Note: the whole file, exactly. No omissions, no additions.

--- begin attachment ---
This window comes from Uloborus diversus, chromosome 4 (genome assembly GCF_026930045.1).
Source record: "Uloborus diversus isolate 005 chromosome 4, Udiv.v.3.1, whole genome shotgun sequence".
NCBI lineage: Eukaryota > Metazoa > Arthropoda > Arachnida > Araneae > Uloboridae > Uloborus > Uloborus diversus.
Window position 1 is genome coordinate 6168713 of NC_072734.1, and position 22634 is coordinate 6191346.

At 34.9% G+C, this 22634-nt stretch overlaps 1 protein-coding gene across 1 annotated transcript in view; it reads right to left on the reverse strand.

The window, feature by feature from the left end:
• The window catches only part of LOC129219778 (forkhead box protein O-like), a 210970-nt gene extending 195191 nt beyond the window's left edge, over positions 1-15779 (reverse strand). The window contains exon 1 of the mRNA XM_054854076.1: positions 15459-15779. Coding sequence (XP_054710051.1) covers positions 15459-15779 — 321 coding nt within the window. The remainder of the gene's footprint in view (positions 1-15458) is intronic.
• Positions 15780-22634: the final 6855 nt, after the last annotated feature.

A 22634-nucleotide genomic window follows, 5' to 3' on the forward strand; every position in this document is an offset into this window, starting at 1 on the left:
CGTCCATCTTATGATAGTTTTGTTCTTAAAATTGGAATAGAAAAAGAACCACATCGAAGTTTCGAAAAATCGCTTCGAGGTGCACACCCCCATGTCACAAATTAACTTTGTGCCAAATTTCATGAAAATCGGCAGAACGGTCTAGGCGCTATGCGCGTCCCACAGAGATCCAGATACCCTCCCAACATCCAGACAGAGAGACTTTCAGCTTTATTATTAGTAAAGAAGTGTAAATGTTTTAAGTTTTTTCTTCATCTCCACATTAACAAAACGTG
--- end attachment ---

This window comes from Uloborus diversus, chromosome 4 (genome assembly GCF_026930045.1).
Source record: "Uloborus diversus isolate 005 chromosome 4, Udiv.v.3.1, whole genome shotgun sequence".
NCBI lineage: Eukaryota > Metazoa > Arthropoda > Arachnida > Araneae > Uloboridae > Uloborus > Uloborus diversus.
Window position 1 is genome coordinate 6168713 of NC_072734.1, and position 22634 is coordinate 6191346.

At 34.9% G+C, this 22634-nt stretch overlaps 1 protein-coding gene across 1 annotated transcript in view; it reads right to left on the reverse strand.

The window, feature by feature from the left end:
• The window catches only part of LOC129219778 (forkhead box protein O-like), a 210970-nt gene extending 195191 nt beyond the window's left edge, over positions 1-15779 (reverse strand). The window contains exon 1 of the mRNA XM_054854076.1: positions 15459-15779. Coding sequence (XP_054710051.1) covers positions 15459-15779 — 321 coding nt within the window. The remainder of the gene's footprint in view (positions 1-15458) is intronic.
• Positions 15780-22634: the final 6855 nt, after the last annotated feature.

A 22634-nucleotide genomic window follows, 5' to 3' on the forward strand; every position in this document is an offset into this window, starting at 1 on the left:
CGTCCATCTTATGATAGTTTTGTTCTTAAAATTGGAATAGAAAAAGAACCACATCGAAGTTTCGAAAAATCGCTTCGAGGTGCACACCCCCATGTCACAAATTAACTTTGTGCCAAATTTCATGAAAATCGGCAGAACGGTCTAGGCGCTATGCGCGTCCCACAGAGATCCAGATACCCTCCCAACATCCAGACAGAGAGACTTTCAGCTTTATTATTAGTAAAGAAGTGTAAATGTTTTAAGTTTTTTCTTCATCTCCACATTAACAAAACGTG